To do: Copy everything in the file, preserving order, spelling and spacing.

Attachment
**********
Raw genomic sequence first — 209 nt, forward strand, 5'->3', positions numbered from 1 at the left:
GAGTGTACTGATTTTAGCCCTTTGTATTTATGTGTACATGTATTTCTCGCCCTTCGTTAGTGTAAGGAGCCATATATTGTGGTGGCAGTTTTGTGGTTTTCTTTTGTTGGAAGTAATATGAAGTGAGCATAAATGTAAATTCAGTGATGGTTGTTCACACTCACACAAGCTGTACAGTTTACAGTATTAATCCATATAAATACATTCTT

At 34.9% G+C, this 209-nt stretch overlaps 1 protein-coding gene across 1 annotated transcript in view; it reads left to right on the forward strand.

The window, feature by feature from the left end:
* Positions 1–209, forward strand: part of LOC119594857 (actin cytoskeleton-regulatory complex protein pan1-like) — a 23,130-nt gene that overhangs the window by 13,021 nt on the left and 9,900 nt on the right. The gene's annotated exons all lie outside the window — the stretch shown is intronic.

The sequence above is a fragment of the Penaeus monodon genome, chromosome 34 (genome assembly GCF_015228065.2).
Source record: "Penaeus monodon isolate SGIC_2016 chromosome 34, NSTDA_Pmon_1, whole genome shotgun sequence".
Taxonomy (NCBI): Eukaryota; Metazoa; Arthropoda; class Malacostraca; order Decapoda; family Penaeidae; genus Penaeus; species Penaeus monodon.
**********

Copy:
Raw genomic sequence first — 209 nt, forward strand, 5'->3', positions numbered from 1 at the left:
GAGTGTACTGATTTTAGCCCTTTGTATTTATGTGTACATGTATTTCTCGCCCTTCGTTAGTGTAAGGAGCCATATATTGTGGTGGCAGTTTTGTGGTTTTCTTTTGTTGGAAGTAATATGAAGTGAGCATAAATGTAAATTCAGTGATGGTTGTTCACACTCACACAAGCTGTACAGTTTACAGTATTAATCCATATAAATACATTCTT

At 34.9% G+C, this 209-nt stretch overlaps 1 protein-coding gene across 1 annotated transcript in view; it reads left to right on the forward strand.

The window, feature by feature from the left end:
* Positions 1–209, forward strand: part of LOC119594857 (actin cytoskeleton-regulatory complex protein pan1-like) — a 23,130-nt gene that overhangs the window by 13,021 nt on the left and 9,900 nt on the right. The gene's annotated exons all lie outside the window — the stretch shown is intronic.

The sequence above is a fragment of the Penaeus monodon genome, chromosome 34 (genome assembly GCF_015228065.2).
Source record: "Penaeus monodon isolate SGIC_2016 chromosome 34, NSTDA_Pmon_1, whole genome shotgun sequence".
Taxonomy (NCBI): Eukaryota; Metazoa; Arthropoda; class Malacostraca; order Decapoda; family Penaeidae; genus Penaeus; species Penaeus monodon.